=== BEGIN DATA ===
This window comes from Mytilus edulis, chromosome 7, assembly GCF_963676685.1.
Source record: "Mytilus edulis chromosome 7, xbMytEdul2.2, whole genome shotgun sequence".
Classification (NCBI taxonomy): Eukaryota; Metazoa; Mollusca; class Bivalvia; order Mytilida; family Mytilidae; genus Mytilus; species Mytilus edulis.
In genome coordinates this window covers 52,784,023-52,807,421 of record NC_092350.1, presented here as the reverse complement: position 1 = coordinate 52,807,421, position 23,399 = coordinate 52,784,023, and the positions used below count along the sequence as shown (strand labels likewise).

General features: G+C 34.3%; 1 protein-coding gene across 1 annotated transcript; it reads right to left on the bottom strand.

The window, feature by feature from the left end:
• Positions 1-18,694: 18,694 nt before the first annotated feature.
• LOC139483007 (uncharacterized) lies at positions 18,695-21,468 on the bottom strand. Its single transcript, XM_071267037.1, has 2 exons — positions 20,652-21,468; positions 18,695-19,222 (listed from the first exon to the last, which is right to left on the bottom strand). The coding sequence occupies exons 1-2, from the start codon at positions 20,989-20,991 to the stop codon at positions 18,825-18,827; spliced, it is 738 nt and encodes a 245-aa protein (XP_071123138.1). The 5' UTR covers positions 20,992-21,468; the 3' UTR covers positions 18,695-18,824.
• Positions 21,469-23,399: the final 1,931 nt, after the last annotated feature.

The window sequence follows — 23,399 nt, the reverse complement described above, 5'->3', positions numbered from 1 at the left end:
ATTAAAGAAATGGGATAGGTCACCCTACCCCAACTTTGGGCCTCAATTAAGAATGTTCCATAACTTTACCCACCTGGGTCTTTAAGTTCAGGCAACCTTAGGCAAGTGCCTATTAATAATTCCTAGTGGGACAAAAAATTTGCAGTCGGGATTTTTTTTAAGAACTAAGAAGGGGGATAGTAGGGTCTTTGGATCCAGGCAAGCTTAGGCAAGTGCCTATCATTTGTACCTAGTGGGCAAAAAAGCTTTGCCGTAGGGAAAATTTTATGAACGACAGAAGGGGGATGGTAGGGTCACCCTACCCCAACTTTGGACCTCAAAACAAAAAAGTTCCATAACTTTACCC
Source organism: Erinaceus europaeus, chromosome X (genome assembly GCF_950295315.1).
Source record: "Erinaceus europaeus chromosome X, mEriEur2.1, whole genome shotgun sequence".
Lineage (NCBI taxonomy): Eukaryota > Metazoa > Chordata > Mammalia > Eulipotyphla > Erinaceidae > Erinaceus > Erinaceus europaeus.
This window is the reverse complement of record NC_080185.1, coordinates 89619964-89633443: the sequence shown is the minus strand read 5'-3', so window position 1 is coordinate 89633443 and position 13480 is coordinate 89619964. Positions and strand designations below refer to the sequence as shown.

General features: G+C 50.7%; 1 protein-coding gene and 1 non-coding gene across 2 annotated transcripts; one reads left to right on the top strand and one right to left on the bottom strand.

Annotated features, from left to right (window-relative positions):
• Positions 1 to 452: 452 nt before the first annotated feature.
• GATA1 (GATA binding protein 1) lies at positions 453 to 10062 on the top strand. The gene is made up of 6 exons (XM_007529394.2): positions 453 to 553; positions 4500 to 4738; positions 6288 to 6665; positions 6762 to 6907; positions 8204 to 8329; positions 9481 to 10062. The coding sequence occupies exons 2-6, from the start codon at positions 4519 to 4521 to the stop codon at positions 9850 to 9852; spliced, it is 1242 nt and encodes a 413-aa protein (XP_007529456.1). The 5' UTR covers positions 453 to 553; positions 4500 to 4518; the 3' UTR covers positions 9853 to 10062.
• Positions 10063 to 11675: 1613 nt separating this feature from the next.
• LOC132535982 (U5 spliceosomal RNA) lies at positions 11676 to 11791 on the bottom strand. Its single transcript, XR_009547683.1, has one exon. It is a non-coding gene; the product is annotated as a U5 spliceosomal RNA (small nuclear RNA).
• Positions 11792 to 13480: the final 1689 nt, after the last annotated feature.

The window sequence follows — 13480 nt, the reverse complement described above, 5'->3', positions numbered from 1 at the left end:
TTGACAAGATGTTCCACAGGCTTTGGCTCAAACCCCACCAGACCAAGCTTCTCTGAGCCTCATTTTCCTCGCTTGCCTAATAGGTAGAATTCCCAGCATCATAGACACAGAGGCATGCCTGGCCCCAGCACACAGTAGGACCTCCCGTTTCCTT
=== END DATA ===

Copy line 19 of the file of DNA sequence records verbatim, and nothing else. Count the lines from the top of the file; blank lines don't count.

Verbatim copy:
• GATA1 (GATA binding protein 1) lies at positions 453 to 10062 on the top strand. The gene is made up of 6 exons (XM_007529394.2): positions 453 to 553; positions 4500 to 4738; positions 6288 to 6665; positions 6762 to 6907; positions 8204 to 8329; positions 9481 to 10062. The coding sequence occupies exons 2-6, from the start codon at positions 4519 to 4521 to the stop codon at positions 9850 to 9852; spliced, it is 1242 nt and encodes a 413-aa protein (XP_007529456.1). The 5' UTR covers positions 453 to 553; positions 4500 to 4518; the 3' UTR covers positions 9853 to 10062.